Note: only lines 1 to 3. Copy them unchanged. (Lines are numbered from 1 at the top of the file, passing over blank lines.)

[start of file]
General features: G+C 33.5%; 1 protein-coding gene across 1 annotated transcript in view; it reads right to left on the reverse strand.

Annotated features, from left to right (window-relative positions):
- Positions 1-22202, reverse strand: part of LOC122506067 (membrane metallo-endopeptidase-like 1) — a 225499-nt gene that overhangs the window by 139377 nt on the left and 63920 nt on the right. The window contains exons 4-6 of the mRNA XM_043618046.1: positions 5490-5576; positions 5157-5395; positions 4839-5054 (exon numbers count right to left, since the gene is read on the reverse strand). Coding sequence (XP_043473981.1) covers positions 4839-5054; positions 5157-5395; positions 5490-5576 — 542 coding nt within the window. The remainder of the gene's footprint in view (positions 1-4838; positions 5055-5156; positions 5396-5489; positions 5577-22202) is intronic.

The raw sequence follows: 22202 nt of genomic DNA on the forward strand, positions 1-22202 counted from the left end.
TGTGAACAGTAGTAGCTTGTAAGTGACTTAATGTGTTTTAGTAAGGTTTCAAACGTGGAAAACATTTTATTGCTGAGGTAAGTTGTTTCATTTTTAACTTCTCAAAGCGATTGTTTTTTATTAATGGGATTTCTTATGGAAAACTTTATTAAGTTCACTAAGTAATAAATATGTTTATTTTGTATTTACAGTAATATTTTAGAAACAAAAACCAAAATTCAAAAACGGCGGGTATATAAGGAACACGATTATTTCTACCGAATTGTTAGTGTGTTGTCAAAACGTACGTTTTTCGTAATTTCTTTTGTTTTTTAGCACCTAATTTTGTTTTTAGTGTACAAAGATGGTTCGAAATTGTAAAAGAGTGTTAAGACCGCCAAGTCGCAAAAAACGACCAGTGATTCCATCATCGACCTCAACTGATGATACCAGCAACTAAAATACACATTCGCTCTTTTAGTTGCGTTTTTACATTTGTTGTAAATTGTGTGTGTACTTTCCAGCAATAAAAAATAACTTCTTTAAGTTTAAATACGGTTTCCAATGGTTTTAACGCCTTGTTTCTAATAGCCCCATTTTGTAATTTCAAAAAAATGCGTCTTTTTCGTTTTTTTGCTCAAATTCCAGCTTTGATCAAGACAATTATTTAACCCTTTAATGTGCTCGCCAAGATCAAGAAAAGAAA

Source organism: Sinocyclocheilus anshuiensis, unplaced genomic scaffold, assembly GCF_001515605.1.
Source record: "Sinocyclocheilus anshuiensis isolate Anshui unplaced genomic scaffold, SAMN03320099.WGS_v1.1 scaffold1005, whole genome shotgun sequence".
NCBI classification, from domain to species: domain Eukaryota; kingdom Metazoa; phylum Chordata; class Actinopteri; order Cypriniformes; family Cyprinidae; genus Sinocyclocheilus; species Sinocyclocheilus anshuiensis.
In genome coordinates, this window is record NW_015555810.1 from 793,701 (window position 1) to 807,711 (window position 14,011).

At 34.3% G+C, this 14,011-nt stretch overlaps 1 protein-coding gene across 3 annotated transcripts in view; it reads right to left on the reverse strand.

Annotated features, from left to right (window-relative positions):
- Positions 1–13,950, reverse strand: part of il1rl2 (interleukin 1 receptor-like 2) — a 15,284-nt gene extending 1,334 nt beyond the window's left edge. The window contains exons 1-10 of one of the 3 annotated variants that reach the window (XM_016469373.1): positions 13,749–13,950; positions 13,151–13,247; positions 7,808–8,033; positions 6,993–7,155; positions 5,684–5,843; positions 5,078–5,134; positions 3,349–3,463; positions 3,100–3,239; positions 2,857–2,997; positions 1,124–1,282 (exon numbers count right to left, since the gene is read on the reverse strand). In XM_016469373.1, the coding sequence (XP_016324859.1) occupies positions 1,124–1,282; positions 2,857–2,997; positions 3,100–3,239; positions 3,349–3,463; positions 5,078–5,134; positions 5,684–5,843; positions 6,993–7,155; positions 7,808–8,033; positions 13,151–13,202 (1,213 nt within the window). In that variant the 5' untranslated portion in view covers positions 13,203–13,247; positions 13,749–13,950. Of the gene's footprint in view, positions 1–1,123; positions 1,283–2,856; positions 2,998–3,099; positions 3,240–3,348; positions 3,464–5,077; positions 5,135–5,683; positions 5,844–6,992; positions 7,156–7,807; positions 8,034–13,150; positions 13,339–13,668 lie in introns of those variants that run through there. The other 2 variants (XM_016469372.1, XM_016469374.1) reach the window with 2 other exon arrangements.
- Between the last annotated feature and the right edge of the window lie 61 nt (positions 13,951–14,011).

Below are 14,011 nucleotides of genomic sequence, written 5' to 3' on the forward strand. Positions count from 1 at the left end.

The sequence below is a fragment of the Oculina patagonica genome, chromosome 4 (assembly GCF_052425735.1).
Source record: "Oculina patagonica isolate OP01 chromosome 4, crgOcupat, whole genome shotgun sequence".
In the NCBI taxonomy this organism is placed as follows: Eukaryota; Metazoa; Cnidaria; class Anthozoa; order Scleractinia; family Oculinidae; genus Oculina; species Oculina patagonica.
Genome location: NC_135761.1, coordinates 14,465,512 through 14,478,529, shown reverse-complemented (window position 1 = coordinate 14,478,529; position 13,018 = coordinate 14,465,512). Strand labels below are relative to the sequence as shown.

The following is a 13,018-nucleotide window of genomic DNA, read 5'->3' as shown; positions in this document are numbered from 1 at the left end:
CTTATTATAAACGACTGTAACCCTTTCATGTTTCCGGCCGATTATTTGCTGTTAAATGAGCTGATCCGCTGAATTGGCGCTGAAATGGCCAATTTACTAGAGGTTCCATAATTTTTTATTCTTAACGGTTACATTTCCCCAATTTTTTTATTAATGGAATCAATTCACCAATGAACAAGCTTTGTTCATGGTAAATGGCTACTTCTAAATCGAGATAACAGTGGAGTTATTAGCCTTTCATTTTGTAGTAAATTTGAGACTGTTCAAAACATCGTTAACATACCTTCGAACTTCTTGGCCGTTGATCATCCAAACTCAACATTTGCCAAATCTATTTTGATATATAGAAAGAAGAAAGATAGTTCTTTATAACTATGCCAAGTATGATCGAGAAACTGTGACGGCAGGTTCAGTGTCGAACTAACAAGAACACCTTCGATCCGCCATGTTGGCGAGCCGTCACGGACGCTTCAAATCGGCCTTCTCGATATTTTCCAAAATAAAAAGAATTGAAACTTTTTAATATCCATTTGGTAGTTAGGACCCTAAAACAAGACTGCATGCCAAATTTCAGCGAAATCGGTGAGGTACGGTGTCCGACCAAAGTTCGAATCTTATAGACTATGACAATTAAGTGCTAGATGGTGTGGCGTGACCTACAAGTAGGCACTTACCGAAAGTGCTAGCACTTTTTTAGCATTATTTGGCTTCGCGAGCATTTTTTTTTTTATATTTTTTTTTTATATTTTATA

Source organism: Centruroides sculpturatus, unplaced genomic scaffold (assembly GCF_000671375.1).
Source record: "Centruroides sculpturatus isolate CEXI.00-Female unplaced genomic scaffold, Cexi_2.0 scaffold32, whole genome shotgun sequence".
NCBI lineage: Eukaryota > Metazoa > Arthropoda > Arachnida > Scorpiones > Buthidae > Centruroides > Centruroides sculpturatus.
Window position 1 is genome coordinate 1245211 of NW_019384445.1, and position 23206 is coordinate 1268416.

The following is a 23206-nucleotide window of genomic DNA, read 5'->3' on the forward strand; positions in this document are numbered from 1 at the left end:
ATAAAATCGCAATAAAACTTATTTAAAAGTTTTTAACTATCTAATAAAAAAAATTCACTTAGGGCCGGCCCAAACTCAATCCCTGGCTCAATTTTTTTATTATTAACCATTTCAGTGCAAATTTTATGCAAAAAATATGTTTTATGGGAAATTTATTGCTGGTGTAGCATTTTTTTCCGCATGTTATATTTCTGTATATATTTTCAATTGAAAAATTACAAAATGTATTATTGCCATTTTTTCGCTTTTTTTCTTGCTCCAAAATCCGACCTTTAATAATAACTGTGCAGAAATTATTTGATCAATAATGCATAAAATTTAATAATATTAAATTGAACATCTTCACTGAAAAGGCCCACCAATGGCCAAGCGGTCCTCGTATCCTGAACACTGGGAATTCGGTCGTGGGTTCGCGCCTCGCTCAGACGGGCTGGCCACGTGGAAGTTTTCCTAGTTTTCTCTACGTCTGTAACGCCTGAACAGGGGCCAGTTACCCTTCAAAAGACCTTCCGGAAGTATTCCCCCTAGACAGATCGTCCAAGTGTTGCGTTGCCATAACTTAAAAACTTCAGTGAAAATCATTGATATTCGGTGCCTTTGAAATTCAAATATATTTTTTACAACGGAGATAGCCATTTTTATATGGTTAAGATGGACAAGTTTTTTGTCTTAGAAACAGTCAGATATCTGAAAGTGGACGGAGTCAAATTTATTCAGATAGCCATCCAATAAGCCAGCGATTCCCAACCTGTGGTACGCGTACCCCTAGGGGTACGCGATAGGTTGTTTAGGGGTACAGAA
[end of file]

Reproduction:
General features: G+C 33.5%; 1 protein-coding gene across 1 annotated transcript in view; it reads right to left on the reverse strand.

Annotated features, from left to right (window-relative positions):
- Positions 1-22202, reverse strand: part of LOC122506067 (membrane metallo-endopeptidase-like 1) — a 225499-nt gene that overhangs the window by 139377 nt on the left and 63920 nt on the right. The window contains exons 4-6 of the mRNA XM_043618046.1: positions 5490-5576; positions 5157-5395; positions 4839-5054 (exon numbers count right to left, since the gene is read on the reverse strand). Coding sequence (XP_043473981.1) covers positions 4839-5054; positions 5157-5395; positions 5490-5576 — 542 coding nt within the window. The remainder of the gene's footprint in view (positions 1-4838; positions 5055-5156; positions 5396-5489; positions 5577-22202) is intronic.